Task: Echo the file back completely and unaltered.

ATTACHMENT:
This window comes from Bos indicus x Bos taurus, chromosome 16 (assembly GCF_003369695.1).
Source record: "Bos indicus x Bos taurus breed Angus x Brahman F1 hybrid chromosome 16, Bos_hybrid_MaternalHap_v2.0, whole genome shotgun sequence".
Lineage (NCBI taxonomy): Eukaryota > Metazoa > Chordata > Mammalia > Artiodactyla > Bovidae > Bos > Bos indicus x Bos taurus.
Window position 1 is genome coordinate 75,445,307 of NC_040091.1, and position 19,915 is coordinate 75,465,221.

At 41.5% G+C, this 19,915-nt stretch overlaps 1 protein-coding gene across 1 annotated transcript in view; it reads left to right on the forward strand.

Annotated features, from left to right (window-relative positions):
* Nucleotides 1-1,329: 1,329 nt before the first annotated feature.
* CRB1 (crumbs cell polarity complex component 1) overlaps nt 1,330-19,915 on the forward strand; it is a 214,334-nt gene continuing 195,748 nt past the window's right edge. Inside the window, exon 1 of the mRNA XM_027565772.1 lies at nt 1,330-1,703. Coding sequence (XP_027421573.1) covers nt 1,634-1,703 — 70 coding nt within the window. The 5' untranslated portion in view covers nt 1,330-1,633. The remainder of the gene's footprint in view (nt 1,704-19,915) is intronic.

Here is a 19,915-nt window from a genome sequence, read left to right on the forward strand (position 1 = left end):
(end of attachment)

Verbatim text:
This window comes from Bos indicus x Bos taurus, chromosome 16 (assembly GCF_003369695.1).
Source record: "Bos indicus x Bos taurus breed Angus x Brahman F1 hybrid chromosome 16, Bos_hybrid_MaternalHap_v2.0, whole genome shotgun sequence".
Lineage (NCBI taxonomy): Eukaryota > Metazoa > Chordata > Mammalia > Artiodactyla > Bovidae > Bos > Bos indicus x Bos taurus.
Window position 1 is genome coordinate 75,445,307 of NC_040091.1, and position 19,915 is coordinate 75,465,221.

At 41.5% G+C, this 19,915-nt stretch overlaps 1 protein-coding gene across 1 annotated transcript in view; it reads left to right on the forward strand.

Annotated features, from left to right (window-relative positions):
* Nucleotides 1-1,329: 1,329 nt before the first annotated feature.
* CRB1 (crumbs cell polarity complex component 1) overlaps nt 1,330-19,915 on the forward strand; it is a 214,334-nt gene continuing 195,748 nt past the window's right edge. Inside the window, exon 1 of the mRNA XM_027565772.1 lies at nt 1,330-1,703. Coding sequence (XP_027421573.1) covers nt 1,634-1,703 — 70 coding nt within the window. The 5' untranslated portion in view covers nt 1,330-1,633. The remainder of the gene's footprint in view (nt 1,704-19,915) is intronic.

Here is a 19,915-nt window from a genome sequence, read left to right on the forward strand (position 1 = left end):